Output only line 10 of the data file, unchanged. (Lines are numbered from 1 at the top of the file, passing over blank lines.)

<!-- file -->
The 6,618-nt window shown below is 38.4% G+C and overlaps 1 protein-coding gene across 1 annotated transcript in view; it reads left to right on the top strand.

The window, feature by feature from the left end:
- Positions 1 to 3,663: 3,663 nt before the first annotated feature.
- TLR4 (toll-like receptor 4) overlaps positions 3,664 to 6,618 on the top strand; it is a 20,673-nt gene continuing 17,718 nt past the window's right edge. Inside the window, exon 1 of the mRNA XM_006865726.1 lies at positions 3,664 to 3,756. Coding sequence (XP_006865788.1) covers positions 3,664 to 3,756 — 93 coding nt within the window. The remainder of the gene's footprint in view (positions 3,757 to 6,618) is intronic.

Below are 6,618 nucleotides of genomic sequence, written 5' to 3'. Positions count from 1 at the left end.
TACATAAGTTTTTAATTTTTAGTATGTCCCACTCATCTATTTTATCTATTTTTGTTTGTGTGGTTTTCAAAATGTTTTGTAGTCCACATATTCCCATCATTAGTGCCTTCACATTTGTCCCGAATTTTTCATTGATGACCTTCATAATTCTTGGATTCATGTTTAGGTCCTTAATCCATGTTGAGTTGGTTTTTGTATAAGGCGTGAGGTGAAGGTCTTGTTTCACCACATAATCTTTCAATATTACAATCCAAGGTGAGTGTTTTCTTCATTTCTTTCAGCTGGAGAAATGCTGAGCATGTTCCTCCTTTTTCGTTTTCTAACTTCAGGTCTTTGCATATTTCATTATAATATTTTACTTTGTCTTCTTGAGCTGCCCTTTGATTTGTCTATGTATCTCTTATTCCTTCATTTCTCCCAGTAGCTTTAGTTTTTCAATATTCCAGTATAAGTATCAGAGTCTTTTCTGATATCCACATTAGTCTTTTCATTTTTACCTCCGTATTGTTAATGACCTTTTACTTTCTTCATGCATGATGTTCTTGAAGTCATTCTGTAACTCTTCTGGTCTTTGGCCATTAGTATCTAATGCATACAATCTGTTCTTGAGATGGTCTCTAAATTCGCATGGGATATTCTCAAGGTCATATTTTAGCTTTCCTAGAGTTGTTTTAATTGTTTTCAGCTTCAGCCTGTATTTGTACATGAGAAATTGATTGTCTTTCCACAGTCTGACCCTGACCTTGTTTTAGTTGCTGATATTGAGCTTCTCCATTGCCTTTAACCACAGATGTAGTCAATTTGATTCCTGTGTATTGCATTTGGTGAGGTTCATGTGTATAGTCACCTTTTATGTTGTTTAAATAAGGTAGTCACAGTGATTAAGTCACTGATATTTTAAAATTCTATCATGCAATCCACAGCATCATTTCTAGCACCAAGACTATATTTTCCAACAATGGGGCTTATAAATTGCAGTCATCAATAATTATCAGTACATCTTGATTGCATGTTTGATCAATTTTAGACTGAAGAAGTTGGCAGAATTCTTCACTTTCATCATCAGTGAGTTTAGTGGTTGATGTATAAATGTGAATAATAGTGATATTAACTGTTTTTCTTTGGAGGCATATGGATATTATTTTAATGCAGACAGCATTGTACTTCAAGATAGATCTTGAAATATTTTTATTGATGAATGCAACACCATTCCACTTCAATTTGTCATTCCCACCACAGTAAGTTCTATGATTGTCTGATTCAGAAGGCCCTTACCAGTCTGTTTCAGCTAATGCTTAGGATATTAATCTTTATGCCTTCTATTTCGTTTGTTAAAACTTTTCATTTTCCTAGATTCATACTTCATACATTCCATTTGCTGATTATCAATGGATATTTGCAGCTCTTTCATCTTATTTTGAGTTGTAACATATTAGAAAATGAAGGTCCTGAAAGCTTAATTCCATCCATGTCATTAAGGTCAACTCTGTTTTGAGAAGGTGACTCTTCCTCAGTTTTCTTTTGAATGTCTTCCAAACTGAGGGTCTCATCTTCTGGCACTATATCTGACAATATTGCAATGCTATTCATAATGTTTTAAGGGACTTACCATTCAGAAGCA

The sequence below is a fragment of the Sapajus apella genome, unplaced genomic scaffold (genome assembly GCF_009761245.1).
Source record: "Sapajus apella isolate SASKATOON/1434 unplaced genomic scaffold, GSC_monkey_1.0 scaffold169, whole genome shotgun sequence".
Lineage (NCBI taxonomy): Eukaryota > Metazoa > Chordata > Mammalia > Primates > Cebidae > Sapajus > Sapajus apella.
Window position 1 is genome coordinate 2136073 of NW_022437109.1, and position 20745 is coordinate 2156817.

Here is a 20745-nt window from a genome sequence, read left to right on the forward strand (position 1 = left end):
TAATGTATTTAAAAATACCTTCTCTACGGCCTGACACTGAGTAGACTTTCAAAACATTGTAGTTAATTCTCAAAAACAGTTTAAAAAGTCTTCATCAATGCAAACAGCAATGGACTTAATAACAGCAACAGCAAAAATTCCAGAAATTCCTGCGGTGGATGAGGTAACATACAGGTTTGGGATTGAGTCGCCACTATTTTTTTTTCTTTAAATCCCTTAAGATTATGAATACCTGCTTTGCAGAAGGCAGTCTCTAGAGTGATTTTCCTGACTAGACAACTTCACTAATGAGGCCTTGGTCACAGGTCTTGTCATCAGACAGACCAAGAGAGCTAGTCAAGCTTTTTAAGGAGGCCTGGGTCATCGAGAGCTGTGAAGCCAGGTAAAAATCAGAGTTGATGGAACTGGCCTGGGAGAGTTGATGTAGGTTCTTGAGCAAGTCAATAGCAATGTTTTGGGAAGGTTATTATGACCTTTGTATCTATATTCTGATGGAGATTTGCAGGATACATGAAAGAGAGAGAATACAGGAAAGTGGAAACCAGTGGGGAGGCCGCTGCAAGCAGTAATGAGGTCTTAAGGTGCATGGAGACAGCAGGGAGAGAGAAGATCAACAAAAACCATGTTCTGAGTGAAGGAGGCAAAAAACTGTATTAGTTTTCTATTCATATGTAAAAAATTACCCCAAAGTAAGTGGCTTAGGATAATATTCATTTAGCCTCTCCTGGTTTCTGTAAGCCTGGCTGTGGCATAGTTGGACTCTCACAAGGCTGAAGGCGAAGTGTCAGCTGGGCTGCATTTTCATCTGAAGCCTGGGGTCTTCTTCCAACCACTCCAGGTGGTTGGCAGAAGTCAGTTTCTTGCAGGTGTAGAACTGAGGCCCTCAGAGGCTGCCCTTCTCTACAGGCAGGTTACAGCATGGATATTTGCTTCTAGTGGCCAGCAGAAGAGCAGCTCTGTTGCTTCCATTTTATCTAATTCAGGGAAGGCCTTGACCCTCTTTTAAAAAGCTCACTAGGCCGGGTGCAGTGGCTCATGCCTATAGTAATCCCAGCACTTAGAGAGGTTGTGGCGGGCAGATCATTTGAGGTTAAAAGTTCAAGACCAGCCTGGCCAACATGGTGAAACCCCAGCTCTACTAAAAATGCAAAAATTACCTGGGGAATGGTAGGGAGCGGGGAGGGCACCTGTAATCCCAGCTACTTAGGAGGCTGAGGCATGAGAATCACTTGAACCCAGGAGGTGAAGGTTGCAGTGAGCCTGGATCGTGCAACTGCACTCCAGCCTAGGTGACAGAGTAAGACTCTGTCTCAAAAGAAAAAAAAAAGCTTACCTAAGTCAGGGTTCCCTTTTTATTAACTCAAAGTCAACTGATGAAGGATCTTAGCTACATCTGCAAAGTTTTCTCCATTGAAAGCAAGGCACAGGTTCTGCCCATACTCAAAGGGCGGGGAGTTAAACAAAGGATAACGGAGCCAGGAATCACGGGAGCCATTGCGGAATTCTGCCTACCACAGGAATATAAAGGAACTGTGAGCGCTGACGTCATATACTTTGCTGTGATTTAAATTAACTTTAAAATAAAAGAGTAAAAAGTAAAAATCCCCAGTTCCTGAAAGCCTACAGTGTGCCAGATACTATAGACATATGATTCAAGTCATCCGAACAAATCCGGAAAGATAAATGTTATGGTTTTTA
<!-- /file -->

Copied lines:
Window position 1 is genome coordinate 2136073 of NW_022437109.1, and position 20745 is coordinate 2156817.